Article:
The short scenes in the Senate also illustrate fascism’s relationship to parliamentarism.

Under communism, only one party can act as a vanguard of the proletariat during the transitional phase from capitalism toward the withering away of the State, which therefore makes a multi-party system and all other political parties illegitimate, reactionary bourgeois attempts to seize back control of the means of production and political power. Yet Communist Parties themselves essentially also become the State because Communists usually come to power through violent revolution and coups d’etat against the ancien régime. Communists reject parliamentary institutions outright and instead hold shambolic party conferences, as China just did a few weeks ago where the Communist Party confirmed Xi Jinping for another five years.

Mon Mothma addresses the vacant chair in the hollowed out husk of a formerly august Senate.

But fascism in the 20th century arose in fragile parliamentary states like the Kingdom of Italy and Weimar Germany rather than from ousting outright autocracies like Czarist Russia, so they made use of existing parliaments and kept them around as creatures of the Leader when he found laundering his authority through them convenient. The Republic in Episode II passed an Enabling Act – on the motion of Jar-Jar Binks, as you might recall – that gave Chancellor Palpatine sweeping emergency powers and swept aside the term limits that logically do not need to apply to a prime minister. Mon Mothma’s scenes in the Senate illustrate how fascists keep legislative bodies around yet also hold them in contempt and regard them as corrupt and inefficient fronts for the liberal democracies that they wish to destroy or have already destroyed. At best, the Leader can cynically launder his responsibility through a legislative body to deflect criticism and give himself plausible deniability if things go awry. At worst, they can become an intolerable burden. Palpatine had accreted most of the authorities of the Senate to himself by the time he declared his Fujimori-style auto-golpe in Episode III after narrowing defeating Mace Windu with Anakin’s intervention. Padme said in Episode III that “liberty died to thunderous applause” as soon as Palpatine announced that “The Republic will be re-organised in the First Galactic Empire!” Yet but Palpatine kept the Senate around as a convenient rubber stamp until A New Hope, when the threat of the Deathstar finally made the political theatre irrelevant and he could abolish the Senate outright. But in the years between his auto-golpe speech and the Deathstar’s genocide on Alderaan, Palpatine kept the corrupted Senate around to give credulous politicians the false hope that they could curb the worst excesses of the Empire.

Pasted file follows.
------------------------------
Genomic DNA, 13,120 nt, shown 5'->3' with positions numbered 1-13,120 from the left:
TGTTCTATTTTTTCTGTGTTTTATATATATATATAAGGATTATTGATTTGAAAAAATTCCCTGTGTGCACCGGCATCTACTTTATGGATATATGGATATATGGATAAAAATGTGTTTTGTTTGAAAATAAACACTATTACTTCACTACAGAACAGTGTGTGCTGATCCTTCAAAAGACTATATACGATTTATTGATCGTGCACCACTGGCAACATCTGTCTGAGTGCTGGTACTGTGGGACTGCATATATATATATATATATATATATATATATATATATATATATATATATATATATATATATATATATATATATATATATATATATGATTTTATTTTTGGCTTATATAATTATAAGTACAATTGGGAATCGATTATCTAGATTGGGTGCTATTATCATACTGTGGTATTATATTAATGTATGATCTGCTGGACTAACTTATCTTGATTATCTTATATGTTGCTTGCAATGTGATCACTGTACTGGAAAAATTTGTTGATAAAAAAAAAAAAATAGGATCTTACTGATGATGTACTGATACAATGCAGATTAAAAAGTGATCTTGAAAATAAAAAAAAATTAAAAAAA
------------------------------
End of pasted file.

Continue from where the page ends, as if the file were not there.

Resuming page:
The Senate in Andor had long since ceased to control its own business and enforce its own rules because Palpatine accrued the Senate’s collective parliamentary privilege to himself. The Senate therefore no longer enforced any semblance of decorum in its proceedings. When we first see the hollowed out chamber in episode 6, “The Eye,” the camera draws our eyes to the vacant speaker’s dais as Mon Mothma begins her first speech; a sede vacante presides over the debates in the Senate because the debates in the Senate have become irrelevant. With no one to enforce rules of decorum, Mon Mothma’s earnest speech about defending the rights and liberties of Imperial subjects barely rises above the din of the idle chatter echoing through the chamber, and some remaining Senators then abruptly walk out mid-debate in a contemptuous mockery of the legislative process itself.

In the second Senate scene from episode 9, Mothma pointedly criticises Emperor Palpatine’s latest crackdowns and this time draws the ire of the Emperor’s placemen, who jeer at her and then ostentatiously and noisily flick off the lights of their pods before walking out of the chamber. Mothma declared: “Our second vow is to protect the power and independence of this remarkable chamber. I stand here today to speak to Senators who come with open minds, those of you who still believe that when we enter this building, we are in a temple.” Mothma finally saw at that moment that Palpatine had truly destroyed the Old Republic’s Senate and that she could achieve nothing through the the husk of that formerly august chamber; she resolved then and there to find a way to circumvent the Empire’s new banking regulations and fund the Rebellion through her personal wealth. The title of episode 9, “Nobody’s Listening!” ostensibly refers to Cassian Andor’s frustrated plea to his fellow-prisoners that they should actively plan their escape because the Empire cares so little for them that the guards do not even bother to monitor their conversations in the cellblock. But that frustrated lament applies just as poignantly to Mothma’s predicament: no one listens in the Senate either, which ultimately transforms her into the leading Rebel figure whom we eventually see in Rogue One and Return of the Jedi.

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About J.W.J. Bowden

My area of academic expertise lies in Canadian political institutions, especially the Crown, political executive, and conventions of Responsible Government; since 2011, I have made a valuable contribution to the scholarship by having been published and cited extensively. I’m also a contributing editor to the Dorchester Review and a member of the editorial board of the Journal of Parliamentary and Political Law.
This entry was posted in Comparative, Film & Television, Parliamentarism v Presidentialism, Reviews. Bookmark the permalink.